Introducing Our Lost Loved Ones

Dr. Lorraine Hedtke’s short chapter Introducing the Deceased* looks at the beneficial reasons for introducing our lost loved ones to the people in our lives, a process that keeps the memories of deceased in our day-to-day lives, integrating their stories into our lives in new and helpful ways.

Read selected edited passages from the chapter below. Click here to read the full essay by joining our mailing list!

People who are living with grief both soon after a person has died as well as when the death occurred many years earlier can benefit the most from this technique. It’s appropriate for adults and children alike, but needs to be used with discretion in relationships between the living and the deceased where an infraction, such as abuse, has occurred.

As a counselor, I encourage people to introduce me to the deceased by telling me stories of their relationship, because our stories outlive our biology, and because we are not the exclusive owner or teller of our stories, then others can tell our stories if we are no longer alive to tell them. Further, when we tell a story about a deceased parent or grandparent, we can be said to introduce this person to our listeners.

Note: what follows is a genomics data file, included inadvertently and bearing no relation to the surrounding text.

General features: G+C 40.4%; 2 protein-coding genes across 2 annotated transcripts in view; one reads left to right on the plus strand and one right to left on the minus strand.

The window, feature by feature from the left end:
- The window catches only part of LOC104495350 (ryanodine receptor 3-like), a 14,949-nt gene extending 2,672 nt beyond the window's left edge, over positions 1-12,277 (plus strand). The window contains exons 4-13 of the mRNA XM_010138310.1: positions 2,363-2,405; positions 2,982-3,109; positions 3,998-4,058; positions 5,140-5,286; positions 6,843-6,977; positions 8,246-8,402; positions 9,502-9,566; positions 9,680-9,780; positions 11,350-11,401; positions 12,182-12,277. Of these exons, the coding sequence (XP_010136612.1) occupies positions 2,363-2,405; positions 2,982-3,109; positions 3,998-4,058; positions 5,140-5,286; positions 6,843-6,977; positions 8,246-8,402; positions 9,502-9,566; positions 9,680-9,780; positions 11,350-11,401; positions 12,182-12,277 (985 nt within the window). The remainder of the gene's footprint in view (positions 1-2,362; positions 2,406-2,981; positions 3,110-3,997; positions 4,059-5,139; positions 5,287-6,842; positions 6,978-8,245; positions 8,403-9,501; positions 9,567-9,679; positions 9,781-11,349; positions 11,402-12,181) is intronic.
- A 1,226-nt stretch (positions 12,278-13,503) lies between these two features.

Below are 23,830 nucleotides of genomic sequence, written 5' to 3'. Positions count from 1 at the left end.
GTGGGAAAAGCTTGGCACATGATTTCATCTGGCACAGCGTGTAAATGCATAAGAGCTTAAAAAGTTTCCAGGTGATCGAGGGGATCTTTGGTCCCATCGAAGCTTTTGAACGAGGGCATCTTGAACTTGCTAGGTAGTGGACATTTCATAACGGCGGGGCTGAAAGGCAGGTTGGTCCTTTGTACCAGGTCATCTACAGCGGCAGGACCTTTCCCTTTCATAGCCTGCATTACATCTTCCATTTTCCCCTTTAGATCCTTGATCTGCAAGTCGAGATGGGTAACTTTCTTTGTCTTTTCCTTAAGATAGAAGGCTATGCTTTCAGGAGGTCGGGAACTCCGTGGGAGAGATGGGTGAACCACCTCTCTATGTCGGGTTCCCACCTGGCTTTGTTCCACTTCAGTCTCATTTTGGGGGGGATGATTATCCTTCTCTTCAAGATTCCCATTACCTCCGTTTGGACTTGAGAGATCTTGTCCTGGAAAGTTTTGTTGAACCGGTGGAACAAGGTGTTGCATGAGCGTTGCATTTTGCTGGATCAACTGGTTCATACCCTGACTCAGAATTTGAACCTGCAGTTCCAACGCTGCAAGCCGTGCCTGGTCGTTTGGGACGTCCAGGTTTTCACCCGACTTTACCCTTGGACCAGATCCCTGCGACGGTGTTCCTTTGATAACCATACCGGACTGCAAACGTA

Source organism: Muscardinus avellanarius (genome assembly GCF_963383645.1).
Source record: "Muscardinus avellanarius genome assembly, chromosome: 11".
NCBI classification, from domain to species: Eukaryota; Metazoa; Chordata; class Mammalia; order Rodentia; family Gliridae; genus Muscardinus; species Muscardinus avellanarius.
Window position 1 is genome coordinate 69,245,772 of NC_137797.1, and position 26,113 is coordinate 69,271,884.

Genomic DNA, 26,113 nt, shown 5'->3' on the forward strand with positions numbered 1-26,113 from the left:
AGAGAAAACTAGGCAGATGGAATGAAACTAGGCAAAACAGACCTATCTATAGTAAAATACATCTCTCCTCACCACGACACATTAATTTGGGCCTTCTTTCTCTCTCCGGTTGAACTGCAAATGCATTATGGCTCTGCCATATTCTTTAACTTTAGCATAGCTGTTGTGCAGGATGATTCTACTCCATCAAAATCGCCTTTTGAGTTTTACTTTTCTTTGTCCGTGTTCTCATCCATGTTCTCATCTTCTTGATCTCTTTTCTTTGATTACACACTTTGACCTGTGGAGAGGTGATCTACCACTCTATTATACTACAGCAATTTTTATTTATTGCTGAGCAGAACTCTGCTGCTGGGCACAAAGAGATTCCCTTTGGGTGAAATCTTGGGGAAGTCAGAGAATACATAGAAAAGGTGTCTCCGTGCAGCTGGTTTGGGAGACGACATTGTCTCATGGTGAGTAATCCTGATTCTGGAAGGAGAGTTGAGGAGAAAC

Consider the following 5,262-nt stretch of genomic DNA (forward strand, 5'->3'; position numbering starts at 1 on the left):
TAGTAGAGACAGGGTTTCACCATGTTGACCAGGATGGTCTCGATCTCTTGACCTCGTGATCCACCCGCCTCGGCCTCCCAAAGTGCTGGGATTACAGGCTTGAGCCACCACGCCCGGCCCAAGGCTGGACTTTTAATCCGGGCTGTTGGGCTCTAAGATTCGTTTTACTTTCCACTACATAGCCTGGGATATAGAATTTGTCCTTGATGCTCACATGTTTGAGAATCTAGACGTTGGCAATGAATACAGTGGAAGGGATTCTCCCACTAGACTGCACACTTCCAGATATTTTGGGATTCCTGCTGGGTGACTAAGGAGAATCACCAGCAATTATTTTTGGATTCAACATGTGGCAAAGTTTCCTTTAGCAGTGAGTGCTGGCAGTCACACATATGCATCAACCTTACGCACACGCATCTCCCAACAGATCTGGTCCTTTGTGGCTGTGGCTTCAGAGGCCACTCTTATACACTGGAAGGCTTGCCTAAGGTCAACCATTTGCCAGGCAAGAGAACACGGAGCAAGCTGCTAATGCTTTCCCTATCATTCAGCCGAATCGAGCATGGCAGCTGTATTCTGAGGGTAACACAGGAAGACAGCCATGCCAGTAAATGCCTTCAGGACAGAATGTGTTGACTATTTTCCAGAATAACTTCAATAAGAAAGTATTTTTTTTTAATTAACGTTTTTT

In counseling, I inquire about the particular meaning that the connection held while the person was alive and I assume that this meaning (and therefore the relationship) continues to evolve after death. Introduction allows both the bereaved person and me to notice where the deceased continues to feature in the life of the living. I can become an immediate audience for the bereaved to specify what was important, and what will become important, as the deceased is introduced. I can become the audience to hear the stories that matter and to serve as a springboard for the bereaved to venture into larger communities and make more introductions.